We can only head back. I’d spied a patch of random flattened nettles off to one side and realised that now it could be useful.
Hmm flattened nettles……a geotrail?
I turn on my geocaching app. Sure enough we are just 30 m away from a cache. Now is not the time though but thankfully the nettle bashing offers us an alternative track.
Following our new track, we reach a village.
Consulting the walk cards reaching a village is bad. Crappety crap.
Back we go once more to the corn field of hell. This time I spot a narrow adjacent track through the crops. Surely this has got to be it?
Thankfully we seem to be back on track. Extra mileage added to our walk in the gruelling heat. To the person responsible for moving the way marking sign here; I will hunt you down!
I will also promise to be much more organised with my GPS in future! And bring a hat! Oh and eat too!
Things pick up a little And so do our moods. Right until we round the corner and see a hill. Yep, our path goes up it!
We take a moment at the top to
catch our breath take a photo and drink in the views.
Our route heading back towards villages and roads. The thought cheers me no end. So long fields of death!
Back in the relative safety of civilisation a special moment awaits.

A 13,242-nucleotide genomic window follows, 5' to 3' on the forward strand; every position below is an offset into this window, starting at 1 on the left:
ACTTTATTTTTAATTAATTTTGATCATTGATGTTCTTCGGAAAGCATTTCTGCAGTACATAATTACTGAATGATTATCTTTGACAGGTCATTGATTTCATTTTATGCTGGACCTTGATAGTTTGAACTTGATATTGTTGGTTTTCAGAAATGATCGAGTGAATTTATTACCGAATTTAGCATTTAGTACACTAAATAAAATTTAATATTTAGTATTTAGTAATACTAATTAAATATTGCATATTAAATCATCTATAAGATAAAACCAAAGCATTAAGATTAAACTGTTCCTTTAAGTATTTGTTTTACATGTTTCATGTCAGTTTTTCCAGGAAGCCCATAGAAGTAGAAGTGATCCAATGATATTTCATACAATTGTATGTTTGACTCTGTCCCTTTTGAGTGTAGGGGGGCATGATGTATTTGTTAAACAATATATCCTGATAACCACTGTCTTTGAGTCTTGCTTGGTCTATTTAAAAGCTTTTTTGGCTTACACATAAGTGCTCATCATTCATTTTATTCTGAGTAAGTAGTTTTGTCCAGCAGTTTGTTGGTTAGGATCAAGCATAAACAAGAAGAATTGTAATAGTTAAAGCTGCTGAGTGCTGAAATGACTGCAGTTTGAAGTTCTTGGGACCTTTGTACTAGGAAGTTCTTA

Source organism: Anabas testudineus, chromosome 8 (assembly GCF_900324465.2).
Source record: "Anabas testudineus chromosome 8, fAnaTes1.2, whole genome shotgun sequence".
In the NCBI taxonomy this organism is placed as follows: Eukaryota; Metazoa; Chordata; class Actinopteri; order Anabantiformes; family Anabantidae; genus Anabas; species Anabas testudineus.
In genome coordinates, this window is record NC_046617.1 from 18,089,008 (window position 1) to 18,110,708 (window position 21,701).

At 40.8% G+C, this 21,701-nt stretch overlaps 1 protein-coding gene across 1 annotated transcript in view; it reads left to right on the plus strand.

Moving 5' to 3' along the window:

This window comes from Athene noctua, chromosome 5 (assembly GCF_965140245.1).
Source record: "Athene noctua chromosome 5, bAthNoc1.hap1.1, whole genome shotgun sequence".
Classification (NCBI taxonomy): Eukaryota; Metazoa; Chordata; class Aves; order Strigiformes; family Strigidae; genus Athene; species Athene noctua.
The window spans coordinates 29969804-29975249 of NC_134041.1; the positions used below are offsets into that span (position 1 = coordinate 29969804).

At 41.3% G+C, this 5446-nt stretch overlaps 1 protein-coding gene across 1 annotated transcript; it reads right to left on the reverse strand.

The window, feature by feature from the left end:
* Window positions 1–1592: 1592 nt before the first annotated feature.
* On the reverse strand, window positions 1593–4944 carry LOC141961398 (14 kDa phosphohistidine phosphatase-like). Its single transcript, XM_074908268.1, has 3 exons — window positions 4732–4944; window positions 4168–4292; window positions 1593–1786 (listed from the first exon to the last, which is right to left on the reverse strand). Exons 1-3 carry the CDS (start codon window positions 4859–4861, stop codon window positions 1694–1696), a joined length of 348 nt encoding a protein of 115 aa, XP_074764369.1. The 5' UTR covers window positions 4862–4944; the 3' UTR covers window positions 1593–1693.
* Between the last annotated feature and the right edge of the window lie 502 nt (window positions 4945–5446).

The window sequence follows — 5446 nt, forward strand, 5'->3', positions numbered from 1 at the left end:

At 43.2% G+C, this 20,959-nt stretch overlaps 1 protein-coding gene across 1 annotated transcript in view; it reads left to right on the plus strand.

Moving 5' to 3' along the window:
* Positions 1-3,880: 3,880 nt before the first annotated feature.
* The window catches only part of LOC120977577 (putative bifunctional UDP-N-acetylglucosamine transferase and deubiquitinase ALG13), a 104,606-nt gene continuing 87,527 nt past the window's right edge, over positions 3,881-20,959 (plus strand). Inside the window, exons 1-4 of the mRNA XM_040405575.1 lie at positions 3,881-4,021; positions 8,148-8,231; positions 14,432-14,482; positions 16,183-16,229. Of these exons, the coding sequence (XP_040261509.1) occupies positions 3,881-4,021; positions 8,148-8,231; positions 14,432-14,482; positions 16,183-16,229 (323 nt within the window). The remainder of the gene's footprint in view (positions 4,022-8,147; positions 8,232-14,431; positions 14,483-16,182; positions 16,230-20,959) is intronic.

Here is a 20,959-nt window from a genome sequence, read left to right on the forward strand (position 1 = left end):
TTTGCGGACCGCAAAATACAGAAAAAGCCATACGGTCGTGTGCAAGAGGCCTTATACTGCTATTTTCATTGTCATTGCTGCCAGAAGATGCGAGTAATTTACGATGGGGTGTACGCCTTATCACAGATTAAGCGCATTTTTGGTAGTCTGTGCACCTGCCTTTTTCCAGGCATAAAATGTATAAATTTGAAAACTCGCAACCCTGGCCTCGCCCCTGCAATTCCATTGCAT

We cross the border to Essex.
Essex! It takes ages to drive to Essex and I’ve just Bloody well walked here! Incredible! My mind well and truly blown. Go me!
We set a goal to make it to the village of Stoke by Clare. The route cards suggesting a pub. Let’s get to the pub!
Whilst only a few miles by road our winding cross country notching up our mileage ever more. We haven’t eaten in a long time. Once again we have failed in what is always our biggest mistake.
The scenery however is now much nicer, parkland and riverside views providing the necessary distraction we need to carry on. A field of cows to be crossed. They are plentiful and frisky little things, our determination to get to the pub however is no match for such flighty creatures.
Mile 19. I’m flagging. I need food. I can’t eat. It takes every effort to not vomit. As I stand at a junction in Stoke by Clare I haven’t felt so ill in a long time. Then finally the pub. We stagger in. (normally we stagger out 😉 )